When Is Self Expression Really Lashon Hara (Evil Speech)?

At a recent writing workshop I attended, I presented a number of essays I had written to my fellow writers for their feedback.  On the last day of our program, I read them a short, painful piece about the illness and death of a friend when we were in high school.   For some time since writing the piece, I have been struggling with the wisdom of attempting to publish it because some of my friend’s family members are still alive, and much of what I wrote might be quite distressing to them if they saw it in print.  The group told me to stop worrying about this, specifically because they felt that the essay was a tribute to her life, and that the main goal of creative non-fiction and memoir is self- expression about one’s own life.  Still, I wanted to know how to draw the dividing line between genuine artistic expression and tell-all confessions that could violate people’s privacy, hurt their feelings, or even humiliate them.  Certainly, we might all agree that leaving out people’s names from our most intimate writing is generally the ethical thing to do, as well as legally prudent.  We would readily agree that slandering them or divulging legally confidential information about them is forbidden.  Yet what about the “incriminating details,” of our lives with them, no matter how beautiful, heart rending, and true, and no matter how creatively we write about them?  At that point, one of the much younger members of our group, a self-assured and accomplished writer, said to me:  “Look, you have to be true to your art.  Many well-known memoirists deal all the time with family and friends who don’t want details of their lives to be published, but honesty demands this of an artist.”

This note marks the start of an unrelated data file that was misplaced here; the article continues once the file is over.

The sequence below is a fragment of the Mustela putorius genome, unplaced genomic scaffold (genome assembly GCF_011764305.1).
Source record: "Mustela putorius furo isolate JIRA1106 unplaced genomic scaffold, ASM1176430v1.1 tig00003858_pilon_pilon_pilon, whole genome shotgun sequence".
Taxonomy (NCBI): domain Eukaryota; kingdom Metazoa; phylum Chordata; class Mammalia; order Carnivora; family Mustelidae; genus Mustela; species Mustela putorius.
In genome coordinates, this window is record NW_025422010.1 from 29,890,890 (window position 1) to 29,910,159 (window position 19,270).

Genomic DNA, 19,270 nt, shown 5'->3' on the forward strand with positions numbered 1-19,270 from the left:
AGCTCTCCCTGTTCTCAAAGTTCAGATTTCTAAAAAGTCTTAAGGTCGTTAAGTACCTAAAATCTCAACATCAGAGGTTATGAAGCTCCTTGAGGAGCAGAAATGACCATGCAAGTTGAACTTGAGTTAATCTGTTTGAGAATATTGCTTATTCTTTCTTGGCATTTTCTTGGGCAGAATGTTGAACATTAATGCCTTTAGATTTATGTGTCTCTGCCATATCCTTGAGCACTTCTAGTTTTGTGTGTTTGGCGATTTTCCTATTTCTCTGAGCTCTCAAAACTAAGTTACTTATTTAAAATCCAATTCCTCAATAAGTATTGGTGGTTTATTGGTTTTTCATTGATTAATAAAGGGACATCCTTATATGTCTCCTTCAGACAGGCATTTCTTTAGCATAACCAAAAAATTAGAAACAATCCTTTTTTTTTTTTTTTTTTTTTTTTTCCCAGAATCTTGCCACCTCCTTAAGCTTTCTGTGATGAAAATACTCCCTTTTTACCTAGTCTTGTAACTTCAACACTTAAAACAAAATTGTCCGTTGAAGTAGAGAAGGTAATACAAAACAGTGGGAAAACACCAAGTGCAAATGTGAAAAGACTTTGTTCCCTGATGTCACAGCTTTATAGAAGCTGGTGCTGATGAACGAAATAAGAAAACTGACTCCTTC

Lately, I have been thinking a lot about her advice.  Certainly, artistic integrity matters, and at times we need to speak the truth even if it hurts, for truth is redemptive  because it allows for justice to be done.  Nevertheless, I find the emphatic focus on expressive self-revelation to be rather problematic.  It reminds me of an important story in the Babylonian Talmud, Tractate Ketubot 16b.  The students of the great sages Hillel and Shammai once debated how they could fulfill the religious obligation to dance joyously before a bride and her groom at the wedding feast if the bride was ugly.  Should they chant the traditional song praising her as a kallah naah va’hasuda, a beautiful and comely bride?  The Shammaites said no, for they would be lying, an act strictly prohibited by the Torah.  Should they simply dance before her yet withhold those words which she and her guests would be expecting? The Hillelites said no, for they would humiliate her and cause her to suffer, an act also strictly prohibited by the Torah.  The Talmud’s final ruling is that we follow the logic of the students of Hillel:  on her wedding day we call a woman a beautiful and comely bride, with no exceptions or insinuations.  In a conflict between the values of protecting someone’s dignity and complete honesty, dignity wins out.

My writer friends were certainly not telling me to use my writing to purposely hurt others or that  it is not all right to tell “white lies” to spare someone’s feelings.  Still, the Talmud’s story makes the important point that even honesty has its limits, whether it is honesty for the sake of artistic integrity or for the sake of serving God.  What I also hear in this story is that, however noble it may be most of the time, my fidelity to a fixed set of principles must at times take a back seat to my compassionate treatment of other human beings, a matter about which God would be no less demanding.

I love to write, and I use my writing to examine my life struggles as well as to teach by example.  Rabbis and writers have been telling stories about themselves and the people in their lives for thousands of years for exactly these purposes.  Nonetheless, I cannot ignore the fact that Jewish dictates about modesty, privacy, and loving one’s neighbor as oneself will at times have to trump my desire to fully express myself, even it means that a great story doesn’t see the light of day.  I still have no idea what to do with the story of my high school friend who died.  Maybe publishing the painful truth about those terrible days would honor her memory.  In the end, perhaps the best way to do that is to allow my own memories of her to remain in the private pages that only I will read. That way her loved ones can hold on to the truths they have woven around her life and death that bring them peace.

About the Author
Dan Ornstein is rabbi at Congregation Ohav Shalom and a writer living in Albany, NY. He is currently at work on a book about Cain and Abel.